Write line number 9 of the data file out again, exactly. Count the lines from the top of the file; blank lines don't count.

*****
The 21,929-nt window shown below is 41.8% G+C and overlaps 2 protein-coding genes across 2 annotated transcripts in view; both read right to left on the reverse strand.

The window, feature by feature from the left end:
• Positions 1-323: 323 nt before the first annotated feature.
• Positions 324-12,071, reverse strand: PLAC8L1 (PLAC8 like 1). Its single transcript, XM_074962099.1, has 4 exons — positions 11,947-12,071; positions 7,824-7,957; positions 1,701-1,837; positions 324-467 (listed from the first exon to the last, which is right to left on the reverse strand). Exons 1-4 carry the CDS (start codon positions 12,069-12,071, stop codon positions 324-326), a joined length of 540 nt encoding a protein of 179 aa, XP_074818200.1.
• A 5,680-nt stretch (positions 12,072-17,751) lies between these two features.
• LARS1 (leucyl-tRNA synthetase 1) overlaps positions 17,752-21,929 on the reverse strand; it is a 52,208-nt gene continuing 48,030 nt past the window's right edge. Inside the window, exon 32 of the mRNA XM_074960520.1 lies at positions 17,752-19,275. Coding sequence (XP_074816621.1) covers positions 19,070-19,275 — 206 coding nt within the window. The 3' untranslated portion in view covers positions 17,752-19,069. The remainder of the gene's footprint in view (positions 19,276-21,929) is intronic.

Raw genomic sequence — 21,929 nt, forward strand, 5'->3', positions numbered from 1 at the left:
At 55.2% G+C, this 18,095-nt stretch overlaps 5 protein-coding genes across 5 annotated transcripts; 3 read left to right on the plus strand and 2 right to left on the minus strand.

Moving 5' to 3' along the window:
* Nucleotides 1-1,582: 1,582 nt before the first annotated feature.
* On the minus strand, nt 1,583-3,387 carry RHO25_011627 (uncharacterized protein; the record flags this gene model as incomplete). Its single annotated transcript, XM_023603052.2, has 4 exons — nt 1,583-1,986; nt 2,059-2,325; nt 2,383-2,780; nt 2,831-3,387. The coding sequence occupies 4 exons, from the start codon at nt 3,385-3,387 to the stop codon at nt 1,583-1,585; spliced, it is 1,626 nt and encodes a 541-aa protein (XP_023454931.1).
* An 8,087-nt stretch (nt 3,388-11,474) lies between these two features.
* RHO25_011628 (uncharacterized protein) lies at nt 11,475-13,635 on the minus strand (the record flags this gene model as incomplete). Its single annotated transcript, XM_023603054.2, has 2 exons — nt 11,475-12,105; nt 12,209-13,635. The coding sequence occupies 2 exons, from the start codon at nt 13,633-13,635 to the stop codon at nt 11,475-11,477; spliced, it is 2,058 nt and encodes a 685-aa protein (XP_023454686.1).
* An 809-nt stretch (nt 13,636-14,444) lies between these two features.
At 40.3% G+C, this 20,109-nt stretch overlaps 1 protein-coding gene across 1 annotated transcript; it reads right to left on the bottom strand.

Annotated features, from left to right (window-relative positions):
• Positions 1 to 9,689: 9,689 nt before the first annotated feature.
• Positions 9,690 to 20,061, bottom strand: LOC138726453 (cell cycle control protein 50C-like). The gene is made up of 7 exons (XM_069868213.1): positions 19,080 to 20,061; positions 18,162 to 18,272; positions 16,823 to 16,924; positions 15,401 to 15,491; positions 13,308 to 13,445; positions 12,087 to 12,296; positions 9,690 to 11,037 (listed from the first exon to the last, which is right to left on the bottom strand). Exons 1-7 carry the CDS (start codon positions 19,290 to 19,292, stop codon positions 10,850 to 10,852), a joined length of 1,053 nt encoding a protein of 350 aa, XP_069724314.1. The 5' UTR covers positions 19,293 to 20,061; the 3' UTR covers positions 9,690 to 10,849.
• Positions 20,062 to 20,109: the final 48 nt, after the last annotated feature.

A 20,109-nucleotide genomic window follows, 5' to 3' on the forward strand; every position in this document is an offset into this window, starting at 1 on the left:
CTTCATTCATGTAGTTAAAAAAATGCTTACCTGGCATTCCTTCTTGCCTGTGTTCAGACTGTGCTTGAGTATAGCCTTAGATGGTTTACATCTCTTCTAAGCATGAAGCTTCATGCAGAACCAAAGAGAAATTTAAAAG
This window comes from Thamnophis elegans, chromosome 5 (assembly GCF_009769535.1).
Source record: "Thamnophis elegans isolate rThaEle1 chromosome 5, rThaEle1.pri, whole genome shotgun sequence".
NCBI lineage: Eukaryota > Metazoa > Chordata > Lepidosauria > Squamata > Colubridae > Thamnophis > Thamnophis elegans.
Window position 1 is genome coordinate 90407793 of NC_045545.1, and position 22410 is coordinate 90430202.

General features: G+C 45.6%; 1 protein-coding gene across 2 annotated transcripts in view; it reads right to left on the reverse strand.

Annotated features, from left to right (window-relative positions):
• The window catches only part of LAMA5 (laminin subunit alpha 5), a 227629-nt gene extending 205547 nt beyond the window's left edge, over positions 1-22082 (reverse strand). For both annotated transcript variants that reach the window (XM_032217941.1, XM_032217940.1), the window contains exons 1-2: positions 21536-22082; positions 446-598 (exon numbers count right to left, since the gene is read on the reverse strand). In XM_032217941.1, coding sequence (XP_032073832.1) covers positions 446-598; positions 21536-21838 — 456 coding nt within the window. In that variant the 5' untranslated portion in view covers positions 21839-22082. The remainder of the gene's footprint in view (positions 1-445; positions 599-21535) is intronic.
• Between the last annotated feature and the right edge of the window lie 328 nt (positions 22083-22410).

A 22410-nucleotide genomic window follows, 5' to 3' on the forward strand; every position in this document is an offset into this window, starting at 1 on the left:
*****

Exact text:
Moving 5' to 3' along the window: